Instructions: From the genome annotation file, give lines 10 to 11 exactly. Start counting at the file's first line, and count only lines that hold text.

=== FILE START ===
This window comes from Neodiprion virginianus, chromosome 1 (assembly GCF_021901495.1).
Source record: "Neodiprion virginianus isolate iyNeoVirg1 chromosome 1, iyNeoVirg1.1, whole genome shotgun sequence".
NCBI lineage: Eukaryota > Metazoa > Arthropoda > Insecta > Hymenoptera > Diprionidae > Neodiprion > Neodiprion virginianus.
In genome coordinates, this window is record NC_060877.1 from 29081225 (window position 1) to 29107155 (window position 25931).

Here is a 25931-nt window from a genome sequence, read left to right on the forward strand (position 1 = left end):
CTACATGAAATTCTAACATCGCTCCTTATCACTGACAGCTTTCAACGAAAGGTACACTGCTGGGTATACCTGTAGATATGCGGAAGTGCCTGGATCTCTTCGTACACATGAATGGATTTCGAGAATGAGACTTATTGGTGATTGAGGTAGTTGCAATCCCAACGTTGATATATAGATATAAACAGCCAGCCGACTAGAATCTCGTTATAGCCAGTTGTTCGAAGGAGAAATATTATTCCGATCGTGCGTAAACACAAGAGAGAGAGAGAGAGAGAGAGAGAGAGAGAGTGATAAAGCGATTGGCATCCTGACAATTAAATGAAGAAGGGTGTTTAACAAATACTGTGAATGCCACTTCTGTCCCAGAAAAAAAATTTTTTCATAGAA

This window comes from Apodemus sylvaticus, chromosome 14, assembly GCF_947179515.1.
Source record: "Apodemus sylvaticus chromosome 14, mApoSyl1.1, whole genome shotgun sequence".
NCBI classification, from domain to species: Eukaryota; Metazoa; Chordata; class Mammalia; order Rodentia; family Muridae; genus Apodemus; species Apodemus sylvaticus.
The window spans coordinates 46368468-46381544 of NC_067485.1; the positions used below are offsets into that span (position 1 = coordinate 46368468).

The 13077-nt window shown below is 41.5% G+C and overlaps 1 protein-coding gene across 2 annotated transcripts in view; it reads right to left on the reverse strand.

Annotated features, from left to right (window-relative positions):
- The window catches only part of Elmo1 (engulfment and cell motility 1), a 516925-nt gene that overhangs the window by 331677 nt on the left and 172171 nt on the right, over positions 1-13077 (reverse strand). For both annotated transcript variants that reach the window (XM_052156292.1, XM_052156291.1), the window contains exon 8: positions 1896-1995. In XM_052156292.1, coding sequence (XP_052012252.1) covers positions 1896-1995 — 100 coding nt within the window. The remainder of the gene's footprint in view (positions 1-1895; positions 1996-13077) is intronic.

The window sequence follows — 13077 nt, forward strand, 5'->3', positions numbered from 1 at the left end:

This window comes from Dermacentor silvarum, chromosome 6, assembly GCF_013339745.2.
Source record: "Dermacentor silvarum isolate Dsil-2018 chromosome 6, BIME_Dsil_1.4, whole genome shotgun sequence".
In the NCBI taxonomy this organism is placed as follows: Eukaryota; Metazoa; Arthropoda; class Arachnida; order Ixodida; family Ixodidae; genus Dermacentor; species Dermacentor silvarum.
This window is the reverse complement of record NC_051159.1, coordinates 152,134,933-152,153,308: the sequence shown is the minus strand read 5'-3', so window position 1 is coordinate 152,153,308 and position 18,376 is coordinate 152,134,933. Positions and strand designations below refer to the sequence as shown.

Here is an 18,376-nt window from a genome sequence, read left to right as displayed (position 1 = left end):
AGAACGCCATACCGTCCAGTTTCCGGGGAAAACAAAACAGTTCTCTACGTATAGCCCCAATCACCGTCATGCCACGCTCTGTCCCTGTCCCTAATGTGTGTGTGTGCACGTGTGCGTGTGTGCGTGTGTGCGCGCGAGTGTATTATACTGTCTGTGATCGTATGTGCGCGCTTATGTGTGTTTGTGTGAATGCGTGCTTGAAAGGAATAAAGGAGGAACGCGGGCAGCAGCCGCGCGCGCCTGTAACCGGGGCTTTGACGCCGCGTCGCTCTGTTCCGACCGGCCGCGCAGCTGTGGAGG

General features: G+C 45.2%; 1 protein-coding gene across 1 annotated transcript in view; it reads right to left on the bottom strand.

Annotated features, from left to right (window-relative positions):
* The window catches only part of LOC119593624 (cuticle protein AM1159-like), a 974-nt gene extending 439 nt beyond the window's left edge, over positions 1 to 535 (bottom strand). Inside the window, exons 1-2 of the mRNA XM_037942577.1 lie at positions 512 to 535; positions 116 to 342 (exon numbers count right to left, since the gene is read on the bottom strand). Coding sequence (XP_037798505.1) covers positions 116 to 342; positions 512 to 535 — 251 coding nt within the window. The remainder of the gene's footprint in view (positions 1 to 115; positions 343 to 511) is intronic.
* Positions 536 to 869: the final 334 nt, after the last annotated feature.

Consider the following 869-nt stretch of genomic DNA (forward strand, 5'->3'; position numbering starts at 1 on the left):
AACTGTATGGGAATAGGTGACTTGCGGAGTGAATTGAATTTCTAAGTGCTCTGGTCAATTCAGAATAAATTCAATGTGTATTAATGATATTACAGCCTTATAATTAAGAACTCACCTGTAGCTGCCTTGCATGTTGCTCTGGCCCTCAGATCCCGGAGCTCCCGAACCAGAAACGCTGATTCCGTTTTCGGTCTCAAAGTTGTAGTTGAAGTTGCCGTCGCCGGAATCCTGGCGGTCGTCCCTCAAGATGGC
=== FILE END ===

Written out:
The window spans coordinates 46368468-46381544 of NC_067485.1; the positions used below are offsets into that span (position 1 = coordinate 46368468).

The 13077-nt window shown below is 41.5% G+C and overlaps 1 protein-coding gene across 2 annotated transcripts in view; it reads right to left on the reverse strand.